Up to 10 million Tanzanian citizens will gain access to improved water supply and nine million to better sanitation facilities through additional financing approved today by the World Bank.
A new $300 million International Development Association (IDA)* credit and a $4.9 million Energy Sector Management Assistance Program (ESMAP) grant for the Sustainable Rural Water Supply and Sanitation Program (SRWSSP) will support the program’s expansion from 86 district councils in 17 regions to 137 district councils in 25 regions of the country. It will enable up to 1,850 public primary schools and 2,600 healthcare facilities (HCFs) to be reached with improved sanitation and hygiene facilities. The funding will also support a pilot of 206 water schemes that will be built under public-private arrangements.
“We are very encouraged by the results of the original financing for the program through which more than 3.3 million people were provided with access to improved water supply and significant advancement in sanitation access for households, schools and healthcare facilities,” said Nathan Belete, World Bank Country Director for Tanzania, Malawi, Zambia and Zimbabwe. “These services are boosting human capital and social inclusion as they help to free up women’s time for productive ventures, while also improving student performance.”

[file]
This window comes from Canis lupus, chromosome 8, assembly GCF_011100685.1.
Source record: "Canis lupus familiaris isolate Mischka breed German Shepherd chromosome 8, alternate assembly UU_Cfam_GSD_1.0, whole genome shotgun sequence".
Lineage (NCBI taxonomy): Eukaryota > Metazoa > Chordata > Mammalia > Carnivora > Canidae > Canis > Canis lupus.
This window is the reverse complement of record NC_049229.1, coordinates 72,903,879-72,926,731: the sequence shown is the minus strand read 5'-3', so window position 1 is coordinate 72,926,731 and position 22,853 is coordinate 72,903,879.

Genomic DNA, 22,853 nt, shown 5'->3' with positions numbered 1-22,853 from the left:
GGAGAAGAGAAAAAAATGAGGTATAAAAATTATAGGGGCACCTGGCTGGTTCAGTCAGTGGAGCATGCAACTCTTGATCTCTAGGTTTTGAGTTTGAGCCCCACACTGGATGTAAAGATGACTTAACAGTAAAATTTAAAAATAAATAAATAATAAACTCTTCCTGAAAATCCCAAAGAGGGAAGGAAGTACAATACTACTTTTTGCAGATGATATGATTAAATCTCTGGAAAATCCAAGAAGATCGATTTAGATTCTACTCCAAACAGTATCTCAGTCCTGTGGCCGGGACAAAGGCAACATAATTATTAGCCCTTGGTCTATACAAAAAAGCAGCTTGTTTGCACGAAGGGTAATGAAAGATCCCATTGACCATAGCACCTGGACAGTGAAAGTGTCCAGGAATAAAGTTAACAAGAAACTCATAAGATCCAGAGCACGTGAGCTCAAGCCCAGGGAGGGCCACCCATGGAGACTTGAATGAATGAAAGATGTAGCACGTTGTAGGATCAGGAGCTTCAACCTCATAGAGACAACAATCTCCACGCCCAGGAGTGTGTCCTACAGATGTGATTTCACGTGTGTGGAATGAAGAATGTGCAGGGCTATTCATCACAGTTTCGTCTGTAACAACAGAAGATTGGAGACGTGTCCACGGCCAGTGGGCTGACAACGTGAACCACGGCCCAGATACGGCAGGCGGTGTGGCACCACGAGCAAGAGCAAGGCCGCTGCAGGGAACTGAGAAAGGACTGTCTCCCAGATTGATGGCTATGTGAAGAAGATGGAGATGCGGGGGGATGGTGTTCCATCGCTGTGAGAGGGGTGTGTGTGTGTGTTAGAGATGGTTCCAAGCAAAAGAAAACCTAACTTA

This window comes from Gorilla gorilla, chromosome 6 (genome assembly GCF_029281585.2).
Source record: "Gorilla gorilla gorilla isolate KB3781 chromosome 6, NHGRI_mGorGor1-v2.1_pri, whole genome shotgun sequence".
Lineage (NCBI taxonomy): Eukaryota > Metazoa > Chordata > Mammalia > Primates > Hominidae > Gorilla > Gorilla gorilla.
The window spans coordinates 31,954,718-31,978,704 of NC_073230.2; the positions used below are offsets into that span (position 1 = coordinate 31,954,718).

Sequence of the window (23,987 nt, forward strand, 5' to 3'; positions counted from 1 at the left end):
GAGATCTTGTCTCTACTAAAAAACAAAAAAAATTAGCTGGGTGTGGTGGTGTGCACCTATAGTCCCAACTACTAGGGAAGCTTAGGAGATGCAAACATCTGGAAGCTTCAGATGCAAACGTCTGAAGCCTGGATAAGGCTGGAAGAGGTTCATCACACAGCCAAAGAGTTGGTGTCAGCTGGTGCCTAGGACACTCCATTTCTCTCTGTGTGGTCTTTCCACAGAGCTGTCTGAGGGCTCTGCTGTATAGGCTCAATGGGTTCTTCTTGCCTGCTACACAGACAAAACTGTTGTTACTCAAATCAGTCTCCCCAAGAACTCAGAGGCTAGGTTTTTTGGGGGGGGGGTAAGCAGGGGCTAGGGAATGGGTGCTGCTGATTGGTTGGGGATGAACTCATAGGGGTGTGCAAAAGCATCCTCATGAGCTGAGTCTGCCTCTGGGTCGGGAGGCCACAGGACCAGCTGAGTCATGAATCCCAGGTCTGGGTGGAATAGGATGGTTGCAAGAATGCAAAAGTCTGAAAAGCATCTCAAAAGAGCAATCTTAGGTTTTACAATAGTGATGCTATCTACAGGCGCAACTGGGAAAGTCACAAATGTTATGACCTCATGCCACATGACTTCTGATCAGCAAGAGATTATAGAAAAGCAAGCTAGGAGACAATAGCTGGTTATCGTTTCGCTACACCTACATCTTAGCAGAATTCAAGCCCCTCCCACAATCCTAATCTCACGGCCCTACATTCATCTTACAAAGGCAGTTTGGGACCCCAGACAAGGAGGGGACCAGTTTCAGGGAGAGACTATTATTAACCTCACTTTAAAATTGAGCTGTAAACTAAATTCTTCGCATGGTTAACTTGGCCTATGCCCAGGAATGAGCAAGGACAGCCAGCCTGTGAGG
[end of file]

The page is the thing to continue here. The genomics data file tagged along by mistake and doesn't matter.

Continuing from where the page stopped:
The original credit of $350 million for the SRWSSP was approved in June 2018, with the objective of increasing access to rural water supply and sanitation services in participating districts and strengthening the capacity of select sector institutions to sustain service delivery. Program implementation began in 2019 by supporting the establishment of the Rural Water Supply and Sanitation Agency (RUWASA), as a specialized rural water services delivery agency, mandated to ensure the sustainability of services. The implementation is led by the Ministry of Water in close coordination with RUWASA, the Ministry of Education, Science and Technology, the Ministry of Health and the President’s Office–Regional Administration and Local Government.
“The speed and magnitude of results that have been achieved by the parent program can be attributed to several factors, with the most important one being the establishment of RUWASA,” said Ruth Kennedy-Walker, World Bank Senior Water Supply and Sanitation Specialist. “This institutional reform has provided the needed focus on service delivery and sustainability of water supply, leading to improved staffing capacity, improved processes and guidance for service delivery and improved availability and accuracy of real-time data on access and sustainability.”
The additional financing supports the Government of Tanzania’s ambitious Water Sector Development Program (WSDP) phase 3 which was launched in 2022 and runs to 2025. WSDP phase 3 has specific targets including connecting 9.7 million people to new water supply and 3.87 million people to rehabilitated water points. It also aims to provide basic water, sanitation and hygiene (WASH) infrastructure to 1,500 HCFs and 2,800 primary schools through rehabilitation, and 2,000 HCFs and 1,000 primary schools through new infrastructure. The WSDP phase 3 also aims to reach 95%of the target population through social behavior change communication campaign, in addition to ensuring all primary schools are supported with emergency sanitary materials which are critical for school retention of adolescent girls.